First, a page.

There is much debate about whether donors want to give based on the results a nonprofit creates. But if the government is going to continue to off-load social interventions to the nonprofit sector, we don’t have the luxury of letting the funders of those nonprofits give solely based on emotion, reciprocity, or duty. You may not believe in “effective altruism” (the idea that philanthropy should flow to the most effective social interventions), but the fact remains that with mounting social problems and a resource-constrained and gridlocked government, a growing burden for addressing social challenges is falling to the nonprofit sector. Nonprofits will only be able to rise to this challenge if the solutions that work have enough resources to actually work. So let’s recognize the tension among increasing social problems, less government involvement, and lack of money and figure out how to fix it.
It’s time for bigger conversations. We have to openly face the challenges standing in the way of social change and figure out a way forward together.
Photo Credit: Paul Thompson
I’m excited to be heading to Pennsylvania next month to speak at the 2016 Nonprofit Day Conference. My keynote address for the conference will be “The Future of the Nonprofit Sector.” I wanted to share an abbreviated version of the speech with you here via the Social Velocity Slideshare library.
In my mind, there are some fundamental shifts happening in the sector that will be important to watch. They include:
- Increasing competition in the space
- A greater demand for results and social change
- An increased use of advocacy to achieve that change
- A move to more “networked” approaches
- Less “starving” nonprofits of their operational needs
- And (of course) a move from fundraising to financing
These are interesting times, and they hold tremendous opportunity, I think, for the social change sector.
Since I was on vacation in late July and early August, I’m combining the last two months of great reads into one. The summer of 2016 certainly was a dark one. From continuing police violence against black men, to the shootings of police officers in Dallas and Baton Rouge, it seemed we were becoming a nation truly divided. And tremendous flooding and devastation in Louisiana that was largely ignored by the media was heartbreaking to watch.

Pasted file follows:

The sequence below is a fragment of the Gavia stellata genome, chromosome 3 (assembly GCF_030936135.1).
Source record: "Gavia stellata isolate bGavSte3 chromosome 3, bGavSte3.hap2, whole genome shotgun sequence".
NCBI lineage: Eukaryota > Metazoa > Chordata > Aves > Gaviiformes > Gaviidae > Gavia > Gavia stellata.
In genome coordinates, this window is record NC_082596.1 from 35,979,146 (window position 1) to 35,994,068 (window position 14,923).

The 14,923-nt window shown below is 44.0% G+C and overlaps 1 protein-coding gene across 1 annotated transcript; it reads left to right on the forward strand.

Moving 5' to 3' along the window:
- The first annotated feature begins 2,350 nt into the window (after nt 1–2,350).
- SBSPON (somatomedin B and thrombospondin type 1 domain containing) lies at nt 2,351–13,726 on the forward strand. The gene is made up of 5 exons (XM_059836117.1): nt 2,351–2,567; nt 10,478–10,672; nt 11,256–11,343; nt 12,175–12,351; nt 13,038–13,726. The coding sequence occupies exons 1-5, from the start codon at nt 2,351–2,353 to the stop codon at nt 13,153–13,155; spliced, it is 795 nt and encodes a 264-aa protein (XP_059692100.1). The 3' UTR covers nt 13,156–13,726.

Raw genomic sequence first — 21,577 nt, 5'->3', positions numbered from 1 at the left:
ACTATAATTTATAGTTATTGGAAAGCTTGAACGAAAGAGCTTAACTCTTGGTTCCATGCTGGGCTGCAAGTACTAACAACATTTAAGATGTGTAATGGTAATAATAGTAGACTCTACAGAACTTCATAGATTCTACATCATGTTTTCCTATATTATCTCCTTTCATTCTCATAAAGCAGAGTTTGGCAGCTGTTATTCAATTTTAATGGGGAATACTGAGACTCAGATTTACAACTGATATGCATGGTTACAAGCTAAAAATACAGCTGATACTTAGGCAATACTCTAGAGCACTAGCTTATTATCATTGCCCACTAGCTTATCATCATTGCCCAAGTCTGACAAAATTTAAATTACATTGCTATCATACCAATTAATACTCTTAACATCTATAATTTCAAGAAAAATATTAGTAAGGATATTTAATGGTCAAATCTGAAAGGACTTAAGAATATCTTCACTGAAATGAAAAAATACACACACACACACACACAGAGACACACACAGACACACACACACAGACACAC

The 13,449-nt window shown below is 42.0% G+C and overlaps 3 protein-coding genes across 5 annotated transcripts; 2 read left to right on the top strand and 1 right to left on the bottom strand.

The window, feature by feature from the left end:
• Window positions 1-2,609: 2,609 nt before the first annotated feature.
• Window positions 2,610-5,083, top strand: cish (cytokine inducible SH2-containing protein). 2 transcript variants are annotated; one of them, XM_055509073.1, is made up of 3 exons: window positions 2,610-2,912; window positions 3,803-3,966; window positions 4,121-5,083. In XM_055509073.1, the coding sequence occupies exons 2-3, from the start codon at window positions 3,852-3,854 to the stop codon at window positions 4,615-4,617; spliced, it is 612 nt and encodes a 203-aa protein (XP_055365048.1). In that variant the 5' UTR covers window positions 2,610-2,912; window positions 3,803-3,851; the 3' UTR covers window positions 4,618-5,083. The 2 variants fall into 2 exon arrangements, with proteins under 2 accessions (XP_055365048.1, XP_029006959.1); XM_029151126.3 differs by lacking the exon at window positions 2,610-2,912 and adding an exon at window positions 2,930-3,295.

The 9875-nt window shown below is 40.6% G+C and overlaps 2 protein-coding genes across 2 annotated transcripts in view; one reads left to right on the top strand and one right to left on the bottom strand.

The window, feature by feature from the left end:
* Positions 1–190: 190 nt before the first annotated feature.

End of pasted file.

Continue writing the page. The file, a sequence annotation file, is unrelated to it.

But, there were also moments of hope. From new research showing that donors are increasingly interested in investing in what works; to philanthropic leaders calling for better partnerships among the public, private and nonprofit sectors; to a way to move the conversation away from “overhead,” the summer months made for some very interesting reads.
Below are my picks of the 10 best reads in the world of social change in July and August. But let me know in the comments what else I missed while I was out.
- More police violence against black men and the shootings of police officers in Dallas and Baton Rouge arguably broke the country’s heart in July. Ira David Socol traced Americans’ growing fear of “the other” over the past few decades and how it has contributed to where we are today. And Pew Research offered some data about how Americans see the Black Lives Matter movement. While Heinz Endowment President Grant Oliphant called for an end to the violence, in an incredibly moving series of blog posts where he wrote: “We are called — by everything our diverse faiths teach us, by everything we believe about ourselves and our country — to come together as one people, whether we bravely wear the blue or have come to fear those who do. We are called by all that is good in our hearts to see ourselves in all the fallen, all the lives lost, all the families grieving, all the communities struggling to make sense of their brokenness. We are better than this violence. Deep down in our souls we know this. We are so, so much better than this.” And President Obama gave an incredibly moving speech at the funerals for the Dallas police officers, where he encouraged us all to, “With an open heart…worry less about which side has been wronged, and worry more about joining sides to do right.”